We are all taught from a young age various “truths” about food. What is healthy, what is unhealthy, what is a fruit, what isn’t. But, are some of these “truths” actually false? I found quite a few that have been debunked and even I was shocked!
Food myth debunked #1: swallowed chewing gum takes seven years to digest
According to https://www.mayoclinic.org/digestive-system/expert-answers/faq-20058446 chewing gum does not take seven years to digest nor does it sit in your stomach for an obscene amount of time. However, chewing gum is not broken down as quickly and easily as other foods are but it will be digested just fine.
So, why do people believe that chewing gum will take seven years to digest if it is swallowed? The origin of this food myth is uncertain. Though one could theorize that parents may have started telling it to their children as a means to discourage swallowing the gum.
Food myth debunked #2: pregnant women should be eating twice as much (or eating for two) to adequately supply herself and her unborn child with nutrition
According to https://www.babycenter.com/eating-for-two pregnancy increases your ability to absorb nutrients to properly supply yourself and your baby. When you eat double the portions or double the frequency as you normally would you are actually putting yourself at risk for excessive weight gain. This extra weight doesn’t do your baby any good and doesn’t do you any good. Just remember, as much as you put on, you will want to take back off, so don’t make it a harder journey to take!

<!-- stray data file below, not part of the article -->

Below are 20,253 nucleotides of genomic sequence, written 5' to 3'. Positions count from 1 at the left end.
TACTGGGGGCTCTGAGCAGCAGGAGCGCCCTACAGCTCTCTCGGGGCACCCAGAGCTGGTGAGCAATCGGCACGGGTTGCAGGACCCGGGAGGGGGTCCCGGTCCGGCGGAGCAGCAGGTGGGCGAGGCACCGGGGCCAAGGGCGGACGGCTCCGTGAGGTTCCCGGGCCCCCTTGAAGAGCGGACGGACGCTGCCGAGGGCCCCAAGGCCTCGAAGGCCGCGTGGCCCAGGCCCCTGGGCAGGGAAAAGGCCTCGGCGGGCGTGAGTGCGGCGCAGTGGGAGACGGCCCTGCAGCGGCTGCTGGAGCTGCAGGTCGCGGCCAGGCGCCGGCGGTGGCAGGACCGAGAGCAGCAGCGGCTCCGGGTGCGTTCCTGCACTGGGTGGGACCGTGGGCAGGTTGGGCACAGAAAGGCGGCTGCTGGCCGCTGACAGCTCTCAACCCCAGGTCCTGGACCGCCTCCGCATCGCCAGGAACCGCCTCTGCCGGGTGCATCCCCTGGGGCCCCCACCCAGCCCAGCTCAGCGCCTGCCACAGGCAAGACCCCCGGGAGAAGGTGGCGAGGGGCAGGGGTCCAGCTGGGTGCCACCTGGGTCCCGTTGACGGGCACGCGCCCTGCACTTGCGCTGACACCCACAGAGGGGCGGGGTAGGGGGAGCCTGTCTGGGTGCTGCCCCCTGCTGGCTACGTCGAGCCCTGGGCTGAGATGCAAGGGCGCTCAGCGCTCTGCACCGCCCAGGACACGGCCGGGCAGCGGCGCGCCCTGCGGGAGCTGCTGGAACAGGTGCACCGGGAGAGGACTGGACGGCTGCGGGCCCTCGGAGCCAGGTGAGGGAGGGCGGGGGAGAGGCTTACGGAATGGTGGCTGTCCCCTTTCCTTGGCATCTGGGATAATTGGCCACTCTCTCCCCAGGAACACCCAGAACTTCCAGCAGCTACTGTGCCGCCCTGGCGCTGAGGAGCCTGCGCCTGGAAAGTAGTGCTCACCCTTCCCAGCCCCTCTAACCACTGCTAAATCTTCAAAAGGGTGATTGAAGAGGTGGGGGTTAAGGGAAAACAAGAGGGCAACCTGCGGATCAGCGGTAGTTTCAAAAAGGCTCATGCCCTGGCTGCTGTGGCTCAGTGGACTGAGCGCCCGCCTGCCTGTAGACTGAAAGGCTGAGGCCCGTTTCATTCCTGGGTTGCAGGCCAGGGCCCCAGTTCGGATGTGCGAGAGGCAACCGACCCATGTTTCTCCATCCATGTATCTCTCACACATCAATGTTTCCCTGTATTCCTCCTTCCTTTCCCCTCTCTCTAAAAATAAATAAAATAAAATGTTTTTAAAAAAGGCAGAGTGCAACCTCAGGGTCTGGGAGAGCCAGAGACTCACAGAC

Aside from the weight gain from “eating for two” overeating may also lead to various medical conditions that can cause great harm to you and obviously your unknown child.
So, what should you do? Eat a well-balanced meal plan that works for you and baby! For example, when I was pregnant with my son I craved milk, fruit, milkshakes, and meat! That doesn’t mean I only consumed those things, but I definitely didn’t ignore my cravings either. Instead, I ate a lot of fruit, vegetables, peanut butter, and drank a lot of fat-free milk. Then, I would allow myself to have a nighttime milkshake and the occasional steak!
Talk to your doctor about creating a proper meal plan that is designed with you and baby in mind!
Food myth debunked #3: adding salt to water makes it boil faster
According to https://www.knowswhy.com/why-does-salt-make-water-boil-faster/ adding salt to water does not bring it to a boil faster than if no salt had been added. However, salt does have an effect on the temperature of the water as well as the outcome of the food being boiled.
According to the article, adding salt to already boiling water will increase the temperature of the water and create a more efficient boil. What does this mean? It means that boiling salted water will cook the food more quickly and more effectively than if no salt had been added.
Salted water will also have an effect on how the food tastes after it has been boiled. The food will have a more enhanced flavor profile and the texture will be more appealing, as well!
Food myth debunked #4: putting oil in boiling water for pasta prevents it from sticking
According to https://www.smithsonianmag.com/arts-culture/youre-doing-it-wrong-the-guide-to-making-perfect-pasta-946855/ adding olive oil to the water when cooking pasta does not prevent it from sticking and will also not prevent the water from boiling over. In fact, the article states that the oil adds more harm to the dish than anything. As the article explains, olive oil (and all oil) is denser than water. So, when oil is added to water, they separate with the oil rising to the top. Then, when the pasta is drained from the pot, the oil is then coating the pasta. Why is this such a bad thing? Because, when the pasta is then added to the desired sauce it is less likely that